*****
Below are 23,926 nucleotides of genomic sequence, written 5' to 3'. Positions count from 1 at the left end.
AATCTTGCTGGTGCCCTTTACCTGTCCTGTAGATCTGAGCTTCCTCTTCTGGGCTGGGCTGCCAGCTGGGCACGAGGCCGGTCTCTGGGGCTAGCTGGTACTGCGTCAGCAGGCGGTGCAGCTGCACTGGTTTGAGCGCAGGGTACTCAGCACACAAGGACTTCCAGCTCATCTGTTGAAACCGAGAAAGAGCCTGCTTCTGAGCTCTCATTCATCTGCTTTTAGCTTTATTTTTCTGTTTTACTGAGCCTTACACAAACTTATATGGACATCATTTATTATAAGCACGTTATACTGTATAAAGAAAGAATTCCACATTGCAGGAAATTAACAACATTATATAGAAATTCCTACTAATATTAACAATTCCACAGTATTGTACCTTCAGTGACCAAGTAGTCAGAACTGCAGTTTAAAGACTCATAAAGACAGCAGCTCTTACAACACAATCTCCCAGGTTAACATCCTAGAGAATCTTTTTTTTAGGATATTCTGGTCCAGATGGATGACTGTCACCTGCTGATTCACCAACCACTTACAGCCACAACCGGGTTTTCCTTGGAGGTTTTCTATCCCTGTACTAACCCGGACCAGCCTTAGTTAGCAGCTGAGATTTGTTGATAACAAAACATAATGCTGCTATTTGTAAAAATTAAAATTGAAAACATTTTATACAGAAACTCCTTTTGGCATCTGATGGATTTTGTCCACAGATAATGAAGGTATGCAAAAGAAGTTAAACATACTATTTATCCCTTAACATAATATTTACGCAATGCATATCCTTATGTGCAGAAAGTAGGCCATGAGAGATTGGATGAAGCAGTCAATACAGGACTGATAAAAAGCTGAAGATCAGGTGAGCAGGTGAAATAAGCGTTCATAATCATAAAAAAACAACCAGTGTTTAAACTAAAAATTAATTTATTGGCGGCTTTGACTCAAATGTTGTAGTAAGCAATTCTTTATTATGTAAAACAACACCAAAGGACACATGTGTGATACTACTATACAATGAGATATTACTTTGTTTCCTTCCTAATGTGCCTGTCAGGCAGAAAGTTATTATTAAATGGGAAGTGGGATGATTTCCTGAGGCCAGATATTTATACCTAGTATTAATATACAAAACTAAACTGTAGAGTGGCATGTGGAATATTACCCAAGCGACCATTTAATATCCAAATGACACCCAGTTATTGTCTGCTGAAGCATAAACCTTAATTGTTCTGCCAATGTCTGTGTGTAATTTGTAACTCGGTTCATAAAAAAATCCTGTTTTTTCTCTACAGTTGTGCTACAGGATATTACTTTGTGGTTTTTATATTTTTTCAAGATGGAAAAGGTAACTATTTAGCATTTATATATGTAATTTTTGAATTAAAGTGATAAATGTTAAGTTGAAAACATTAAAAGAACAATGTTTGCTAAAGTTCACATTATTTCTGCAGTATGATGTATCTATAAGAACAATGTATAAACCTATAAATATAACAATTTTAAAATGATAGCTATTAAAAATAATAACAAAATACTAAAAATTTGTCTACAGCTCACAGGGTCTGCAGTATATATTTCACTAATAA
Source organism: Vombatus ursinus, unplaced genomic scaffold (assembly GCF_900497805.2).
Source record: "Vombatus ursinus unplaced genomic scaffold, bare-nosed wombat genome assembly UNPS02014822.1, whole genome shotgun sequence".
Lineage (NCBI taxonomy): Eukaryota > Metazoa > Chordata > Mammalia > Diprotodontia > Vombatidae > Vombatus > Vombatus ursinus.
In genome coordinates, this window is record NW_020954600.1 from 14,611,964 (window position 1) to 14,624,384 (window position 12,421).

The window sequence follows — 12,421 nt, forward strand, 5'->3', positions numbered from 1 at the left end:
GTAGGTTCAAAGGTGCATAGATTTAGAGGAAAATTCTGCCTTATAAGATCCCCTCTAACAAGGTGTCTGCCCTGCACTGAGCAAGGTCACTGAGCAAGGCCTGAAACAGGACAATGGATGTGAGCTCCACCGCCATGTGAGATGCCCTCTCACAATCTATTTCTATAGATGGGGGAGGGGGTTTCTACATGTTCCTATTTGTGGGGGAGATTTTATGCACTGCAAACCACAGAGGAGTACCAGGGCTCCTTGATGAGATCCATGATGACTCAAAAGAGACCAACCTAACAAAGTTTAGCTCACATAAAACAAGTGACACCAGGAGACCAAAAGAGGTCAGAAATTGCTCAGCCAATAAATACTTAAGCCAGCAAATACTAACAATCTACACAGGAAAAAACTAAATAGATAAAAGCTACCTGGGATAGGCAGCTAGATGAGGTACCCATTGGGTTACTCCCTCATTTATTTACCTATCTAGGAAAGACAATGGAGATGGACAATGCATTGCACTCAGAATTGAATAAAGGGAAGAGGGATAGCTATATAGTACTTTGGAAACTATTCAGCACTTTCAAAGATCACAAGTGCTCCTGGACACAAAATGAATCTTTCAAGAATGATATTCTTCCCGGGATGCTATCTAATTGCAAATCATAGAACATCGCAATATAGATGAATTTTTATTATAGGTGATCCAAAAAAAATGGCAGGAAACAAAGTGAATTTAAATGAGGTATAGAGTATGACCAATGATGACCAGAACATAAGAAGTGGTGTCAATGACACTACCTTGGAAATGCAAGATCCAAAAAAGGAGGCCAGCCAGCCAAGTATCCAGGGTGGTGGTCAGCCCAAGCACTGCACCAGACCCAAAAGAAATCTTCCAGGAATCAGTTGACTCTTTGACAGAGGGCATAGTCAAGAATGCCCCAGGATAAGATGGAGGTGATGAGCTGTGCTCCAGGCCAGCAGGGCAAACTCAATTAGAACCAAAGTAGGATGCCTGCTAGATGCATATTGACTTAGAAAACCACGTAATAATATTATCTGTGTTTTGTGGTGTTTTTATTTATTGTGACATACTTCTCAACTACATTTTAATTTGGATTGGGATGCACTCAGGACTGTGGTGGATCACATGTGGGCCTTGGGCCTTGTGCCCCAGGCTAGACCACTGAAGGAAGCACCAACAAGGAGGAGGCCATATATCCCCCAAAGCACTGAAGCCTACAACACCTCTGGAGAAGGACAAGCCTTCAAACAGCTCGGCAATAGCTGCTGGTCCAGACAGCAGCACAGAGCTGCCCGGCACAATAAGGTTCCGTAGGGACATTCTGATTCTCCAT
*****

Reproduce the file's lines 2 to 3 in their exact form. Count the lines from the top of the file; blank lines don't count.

AATCTTGCTGGTGCCCTTTACCTGTCCTGTAGATCTGAGCTTCCTCTTCTGGGCTGGGCTGCCAGCTGGGCACGAGGCCGGTCTCTGGGGCTAGCTGGTACTGCGTCAGCAGGCGGTGCAGCTGCACTGGTTTGAGCGCAGGGTACTCAGCACACAAGGACTTCCAGCTCATCTGTTGAAACCGAGAAAGAGCCTGCTTCTGAGCTCTCATTCATCTGCTTTTAGCTTTATTTTTCTGTTTTACTGAGCCTTACACAAACTTATATGGACATCATTTATTATAAGCACGTTATACTGTATAAAGAAAGAATTCCACATTGCAGGAAATTAACAACATTATATAGAAATTCCTACTAATATTAACAATTCCACAGTATTGTACCTTCAGTGACCAAGTAGTCAGAACTGCAGTTTAAAGACTCATAAAGACAGCAGCTCTTACAACACAATCTCCCAGGTTAACATCCTAGAGAATCTTTTTTTTAGGATATTCTGGTCCAGATGGATGACTGTCACCTGCTGATTCACCAACCACTTACAGCCACAACCGGGTTTTCCTTGGAGGTTTTCTATCCCTGTACTAACCCGGACCAGCCTTAGTTAGCAGCTGAGATTTGTTGATAACAAAACATAATGCTGCTATTTGTAAAAATTAAAATTGAAAACATTTTATACAGAAACTCCTTTTGGCATCTGATGGATTTTGTCCACAGATAATGAAGGTATGCAAAAGAAGTTAAACATACTATTTATCCCTTAACATAATATTTACGCAATGCATATCCTTATGTGCAGAAAGTAGGCCATGAGAGATTGGATGAAGCAGTCAATACAGGACTGATAAAAAGCTGAAGATCAGGTGAGCAGGTGAAATAAGCGTTCATAATCATAAAAAAACAACCAGTGTTTAAACTAAAAATTAATTTATTGGCGGCTTTGACTCAAATGTTGTAGTAAGCAATTCTTTATTATGTAAAACAACACCAAAGGACACATGTGTGATACTACTATACAATGAGATATTACTTTGTTTCCTTCCTAATGTGCCTGTCAGGCAGAAAGTTATTATTAAATGGGAAGTGGGATGATTTCCTGAGGCCAGATATTTATACCTAGTATTAATATACAAAACTAAACTGTAGAGTGGCATGTGGAATATTACCCAAGCGACCATTTAATATCCAAATGACACCCAGTTATTGTCTGCTGAAGCATAAACCTTAATTGTTCTGCCAATGTCTGTGTGTAATTTGTAACTCGGTTCATAAAAAAATCCTGTTTTTTCTCTACAGTTGTGCTACAGGATATTACTTTGTGGTTTTTATATTTTTTCAAGATGGAAAAGGTAACTATTTAGCATTTATATATGTAATTTTTGAATTAAAGTGATAAATGTTAAGTTGAAAACATTAAAAGAACAATGTTTGCTAAAGTTCACATTATTTCTGCAGTATGATGTATCTATAAGAACAATGTATAAACCTATAAATATAACAATTTTAAAATGATAGCTATTAAAAATAATAACAAAATACTAAAAATTTGTCTACAGCTCACAGGGTCTGCAGTATATATTTCACTAATAA
Source organism: Vombatus ursinus, unplaced genomic scaffold (assembly GCF_900497805.2).